Stream These 5 TV Shows and Movies Before They Leave Netflix in March

This month’s departing titles on Netflix in the United States include two cult-favorite television shows worth your attention, a slapstick comedy with a peculiar origin story and two dramas that should have won more Oscars than they did. Stream them while you can. (Dates indicate the final day a title is available.)

‘Hap and Leonard’ Seasons 1-3 (March 5)

“The Wire” wasn’t the only top-notch television showcase for the dearly departed Michael K. Williams; eight years after that show’s finale, he took a leading role in this excellent adaptation of the crime novels by Joe R. Lansdale. (The series was developed by Nick Damici and Jim Mickle, whose screen adaptation of Lansdale’s “Cold in July” is one of the hidden gems of 2010s genre cinema.) Williams plays Leonard Pine, a gay Vietnam veteran, and James Purefoy plays Hap Collins, an ex-cop who is Leonard’s best friend. Their adventures in East Texas in the late 1980s have a lowdown, chewy snap that recalls Elmore Leonard, and the show’s supporting cast (including Andrew Dice Clay, Brian Dennehy, Irma P. Hall, Christina Hendricks and Jimmi Simpson) is delightfully eclectic.

Stream it here.

‘The Butler’ (March 16)

The director Lee Daniels followed up the triumph of “Precious” (and the somewhat less enthusiastically received “The Paperboy”) with something utterly unexpected: a historical drama. He tells the story of Cecil Gaines (Forest Whitaker), a character based on the true figure Eugene Allen, who served as the White House butler from the Eisenhower through Reagan administrations. But this is no staid biopic; Daniels uses his signature wild humor, unpredictable tempo and gonzo casting choices (Robin Williams as Ike Eisenhower! John Cusack as Richard Nixon! Jane Fonda as Nancy Reagan!) to create a one-of-a-kind take on an overdone genre.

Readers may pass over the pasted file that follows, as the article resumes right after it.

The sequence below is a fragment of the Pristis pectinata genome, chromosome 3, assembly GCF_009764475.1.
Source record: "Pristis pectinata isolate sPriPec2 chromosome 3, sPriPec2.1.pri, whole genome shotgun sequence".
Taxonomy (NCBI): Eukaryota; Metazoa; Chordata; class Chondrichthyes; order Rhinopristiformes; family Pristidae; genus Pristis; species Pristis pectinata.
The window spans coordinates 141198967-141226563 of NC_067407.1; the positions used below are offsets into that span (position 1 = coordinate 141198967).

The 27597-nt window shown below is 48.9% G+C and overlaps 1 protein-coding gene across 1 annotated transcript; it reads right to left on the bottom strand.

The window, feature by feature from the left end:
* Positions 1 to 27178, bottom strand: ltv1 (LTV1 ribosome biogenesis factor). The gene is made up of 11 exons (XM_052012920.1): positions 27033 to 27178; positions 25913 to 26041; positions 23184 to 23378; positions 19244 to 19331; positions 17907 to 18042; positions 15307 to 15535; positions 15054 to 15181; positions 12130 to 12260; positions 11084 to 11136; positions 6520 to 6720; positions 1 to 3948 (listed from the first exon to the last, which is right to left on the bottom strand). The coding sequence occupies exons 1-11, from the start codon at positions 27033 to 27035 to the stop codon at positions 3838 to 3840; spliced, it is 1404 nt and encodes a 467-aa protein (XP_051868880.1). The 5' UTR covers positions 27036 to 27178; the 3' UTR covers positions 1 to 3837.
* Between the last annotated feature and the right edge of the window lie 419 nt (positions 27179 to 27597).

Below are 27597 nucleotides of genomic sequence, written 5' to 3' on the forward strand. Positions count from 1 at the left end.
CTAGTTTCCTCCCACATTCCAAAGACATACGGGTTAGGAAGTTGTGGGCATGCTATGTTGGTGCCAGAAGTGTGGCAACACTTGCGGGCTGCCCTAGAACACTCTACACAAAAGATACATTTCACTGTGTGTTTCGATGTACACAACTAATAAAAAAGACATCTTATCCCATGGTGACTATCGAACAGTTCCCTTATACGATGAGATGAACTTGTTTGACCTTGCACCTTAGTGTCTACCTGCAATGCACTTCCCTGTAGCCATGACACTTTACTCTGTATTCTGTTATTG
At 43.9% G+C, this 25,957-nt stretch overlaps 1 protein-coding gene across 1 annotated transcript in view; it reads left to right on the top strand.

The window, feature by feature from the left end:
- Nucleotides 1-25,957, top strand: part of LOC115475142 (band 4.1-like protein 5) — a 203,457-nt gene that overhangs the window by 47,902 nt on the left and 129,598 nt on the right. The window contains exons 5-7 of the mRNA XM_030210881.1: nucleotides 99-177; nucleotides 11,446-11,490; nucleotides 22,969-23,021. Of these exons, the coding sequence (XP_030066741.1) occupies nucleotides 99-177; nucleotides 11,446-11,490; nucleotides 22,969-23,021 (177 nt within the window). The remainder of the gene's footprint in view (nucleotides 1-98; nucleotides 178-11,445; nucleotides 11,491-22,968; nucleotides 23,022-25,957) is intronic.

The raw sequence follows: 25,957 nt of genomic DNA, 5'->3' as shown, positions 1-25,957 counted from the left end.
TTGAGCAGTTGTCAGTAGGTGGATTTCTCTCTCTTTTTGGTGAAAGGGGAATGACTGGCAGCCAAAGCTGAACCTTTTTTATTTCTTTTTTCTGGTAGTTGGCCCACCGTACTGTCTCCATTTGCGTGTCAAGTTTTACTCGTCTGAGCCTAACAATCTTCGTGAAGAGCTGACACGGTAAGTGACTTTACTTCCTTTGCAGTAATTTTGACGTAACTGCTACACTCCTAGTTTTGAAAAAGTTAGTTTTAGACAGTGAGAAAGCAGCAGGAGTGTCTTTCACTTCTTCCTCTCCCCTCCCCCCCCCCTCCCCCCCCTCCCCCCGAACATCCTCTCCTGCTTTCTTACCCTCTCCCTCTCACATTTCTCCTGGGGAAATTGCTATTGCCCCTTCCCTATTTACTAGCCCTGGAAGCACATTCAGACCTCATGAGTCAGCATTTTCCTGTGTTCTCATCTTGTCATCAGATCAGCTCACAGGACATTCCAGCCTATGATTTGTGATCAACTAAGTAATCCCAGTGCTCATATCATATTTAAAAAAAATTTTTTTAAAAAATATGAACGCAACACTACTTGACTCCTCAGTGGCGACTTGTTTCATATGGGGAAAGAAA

Stream it here.

‘Shtisel’ Seasons 1-3 (March 24)

This Israeli drama began airing in 2013, years before it could benefit from being labeled an ultra-Orthodox “Succession.” But when it began streaming on Netflix in late 2018, that simple and apt comparison turned it into a word-of-mouth hit, prompting a third season five years after the Season 2 finale. It’s not hard to figure out why; the series is filled with the kind of familial betrayal, stifled sexuality and sibling rivalries typical of prestige TV mainstays like “Succession,” “The Sopranos” and “Mad Men” but with an added layer provided by its setting in an insular community. In other words, it is highly bingeable, so get on it.

Stream it here.

‘30 Minutes or Less’ (March 31)

The director Ruben Fleischer and his “Zombieland” (2009) star Jesse Eisenberg re-teamed in the wake of that hit for this slapstick action-comedy. Eisenberg stars as Nick, a pizza delivery guy who is merely doing his job when he is kidnapped by bumbling criminals, who strap a bomb to his chest and threaten to detonate it unless he robs a bank for them. If the plot sounds familiar, it should: The script is based loosely on a true story, which inspired the Netflix true crime docu-series “Evil Genius.” And while turning a real (and tragic) crime into a wacky comedy is perhaps questionable, Fleischer orchestrates the manic proceedings with style, and the supporting cast of comic M.V.P.s (including Aziz Ansari, Danny McBride, Michael Peña and Nick Swardson) land plenty of laughs.

Stream it here.

‘Brokeback Mountain’ (March 31)

This 2005 drama from Ang Lee has become so synonymous with Oscar injustice — although Lee won best director, the best picture prize went to the comparatively didactic and graceless “Crash” — that it is easy to focus on that loud aftermath rather than the film. And that’s unfortunate for such a modest picture, such a firm but quiet whisper of need and desire. “Brokeback” is based on a short story by Annie Proulx and has a commensurate narrative and emotional focus, telling the story of two cowboys (Heath Ledger and Jake Gyllenhaal) in Wyoming, circa 1963, whose drunken sexual encounter turns into a decades-long secret relationship. This is one of Ledger’s most wrenching performances; Gyllenhaal provides potent contrast as the more expressive and emotional of the two, while Michelle Williams and Anne Hathaway are heartbreaking as the spouses who don’t know, but do.

Stream it here.

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